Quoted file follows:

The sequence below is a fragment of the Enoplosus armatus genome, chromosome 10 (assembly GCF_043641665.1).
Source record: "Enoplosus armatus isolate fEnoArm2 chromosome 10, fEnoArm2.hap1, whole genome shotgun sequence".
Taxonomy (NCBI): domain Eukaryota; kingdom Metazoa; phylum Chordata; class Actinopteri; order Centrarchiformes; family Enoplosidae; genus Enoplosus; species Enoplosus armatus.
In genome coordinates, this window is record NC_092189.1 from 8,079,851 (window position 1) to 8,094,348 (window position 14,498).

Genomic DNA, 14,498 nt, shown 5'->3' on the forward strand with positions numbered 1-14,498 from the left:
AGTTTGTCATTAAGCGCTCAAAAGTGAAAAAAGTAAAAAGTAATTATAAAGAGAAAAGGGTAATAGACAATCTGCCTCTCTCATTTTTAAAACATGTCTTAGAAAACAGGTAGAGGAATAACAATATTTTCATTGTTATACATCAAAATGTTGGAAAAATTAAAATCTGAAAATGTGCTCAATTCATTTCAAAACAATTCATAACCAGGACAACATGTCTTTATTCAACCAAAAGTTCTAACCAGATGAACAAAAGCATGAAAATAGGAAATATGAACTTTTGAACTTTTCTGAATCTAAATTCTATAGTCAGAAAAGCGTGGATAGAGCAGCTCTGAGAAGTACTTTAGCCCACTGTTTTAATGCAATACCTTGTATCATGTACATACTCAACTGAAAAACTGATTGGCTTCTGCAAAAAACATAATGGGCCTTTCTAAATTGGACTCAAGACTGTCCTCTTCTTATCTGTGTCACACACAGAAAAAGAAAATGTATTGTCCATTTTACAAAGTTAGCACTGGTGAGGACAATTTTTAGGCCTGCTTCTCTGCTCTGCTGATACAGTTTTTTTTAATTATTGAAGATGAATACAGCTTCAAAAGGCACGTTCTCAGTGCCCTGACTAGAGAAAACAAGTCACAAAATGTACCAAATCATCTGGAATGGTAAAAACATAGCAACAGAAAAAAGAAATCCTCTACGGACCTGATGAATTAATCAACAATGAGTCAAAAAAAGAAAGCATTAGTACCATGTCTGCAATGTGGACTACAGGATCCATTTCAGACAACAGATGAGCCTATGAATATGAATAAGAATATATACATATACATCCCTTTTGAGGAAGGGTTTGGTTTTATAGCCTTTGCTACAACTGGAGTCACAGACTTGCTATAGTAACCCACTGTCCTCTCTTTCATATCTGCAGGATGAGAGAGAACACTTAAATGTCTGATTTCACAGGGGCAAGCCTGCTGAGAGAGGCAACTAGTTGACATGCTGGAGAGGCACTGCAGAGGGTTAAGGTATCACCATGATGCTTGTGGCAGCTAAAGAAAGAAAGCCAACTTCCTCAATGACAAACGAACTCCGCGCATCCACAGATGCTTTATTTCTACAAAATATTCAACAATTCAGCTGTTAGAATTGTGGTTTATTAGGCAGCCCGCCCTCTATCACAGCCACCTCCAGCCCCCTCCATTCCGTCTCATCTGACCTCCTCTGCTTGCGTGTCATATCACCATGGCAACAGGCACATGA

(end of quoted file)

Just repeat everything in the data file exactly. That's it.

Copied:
The sequence below is a fragment of the Enoplosus armatus genome, chromosome 10 (assembly GCF_043641665.1).
Source record: "Enoplosus armatus isolate fEnoArm2 chromosome 10, fEnoArm2.hap1, whole genome shotgun sequence".
Taxonomy (NCBI): domain Eukaryota; kingdom Metazoa; phylum Chordata; class Actinopteri; order Centrarchiformes; family Enoplosidae; genus Enoplosus; species Enoplosus armatus.
In genome coordinates, this window is record NC_092189.1 from 8,079,851 (window position 1) to 8,094,348 (window position 14,498).

Genomic DNA, 14,498 nt, shown 5'->3' on the forward strand with positions numbered 1-14,498 from the left:
AGTTTGTCATTAAGCGCTCAAAAGTGAAAAAAGTAAAAAGTAATTATAAAGAGAAAAGGGTAATAGACAATCTGCCTCTCTCATTTTTAAAACATGTCTTAGAAAACAGGTAGAGGAATAACAATATTTTCATTGTTATACATCAAAATGTTGGAAAAATTAAAATCTGAAAATGTGCTCAATTCATTTCAAAACAATTCATAACCAGGACAACATGTCTTTATTCAACCAAAAGTTCTAACCAGATGAACAAAAGCATGAAAATAGGAAATATGAACTTTTGAACTTTTCTGAATCTAAATTCTATAGTCAGAAAAGCGTGGATAGAGCAGCTCTGAGAAGTACTTTAGCCCACTGTTTTAATGCAATACCTTGTATCATGTACATACTCAACTGAAAAACTGATTGGCTTCTGCAAAAAACATAATGGGCCTTTCTAAATTGGACTCAAGACTGTCCTCTTCTTATCTGTGTCACACACAGAAAAAGAAAATGTATTGTCCATTTTACAAAGTTAGCACTGGTGAGGACAATTTTTAGGCCTGCTTCTCTGCTCTGCTGATACAGTTTTTTTTAATTATTGAAGATGAATACAGCTTCAAAAGGCACGTTCTCAGTGCCCTGACTAGAGAAAACAAGTCACAAAATGTACCAAATCATCTGGAATGGTAAAAACATAGCAACAGAAAAAAGAAATCCTCTACGGACCTGATGAATTAATCAACAATGAGTCAAAAAAAGAAAGCATTAGTACCATGTCTGCAATGTGGACTACAGGATCCATTTCAGACAACAGATGAGCCTATGAATATGAATAAGAATATATACATATACATCCCTTTTGAGGAAGGGTTTGGTTTTATAGCCTTTGCTACAACTGGAGTCACAGACTTGCTATAGTAACCCACTGTCCTCTCTTTCATATCTGCAGGATGAGAGAGAACACTTAAATGTCTGATTTCACAGGGGCAAGCCTGCTGAGAGAGGCAACTAGTTGACATGCTGGAGAGGCACTGCAGAGGGTTAAGGTATCACCATGATGCTTGTGGCAGCTAAAGAAAGAAAGCCAACTTCCTCAATGACAAACGAACTCCGCGCATCCACAGATGCTTTATTTCTACAAAATATTCAACAATTCAGCTGTTAGAATTGTGGTTTATTAGGCAGCCCGCCCTCTATCACAGCCACCTCCAGCCCCCTCCATTCCGTCTCATCTGACCTCCTCTGCTTGCGTGTCATATCACCATGGCAACAGGCACATGA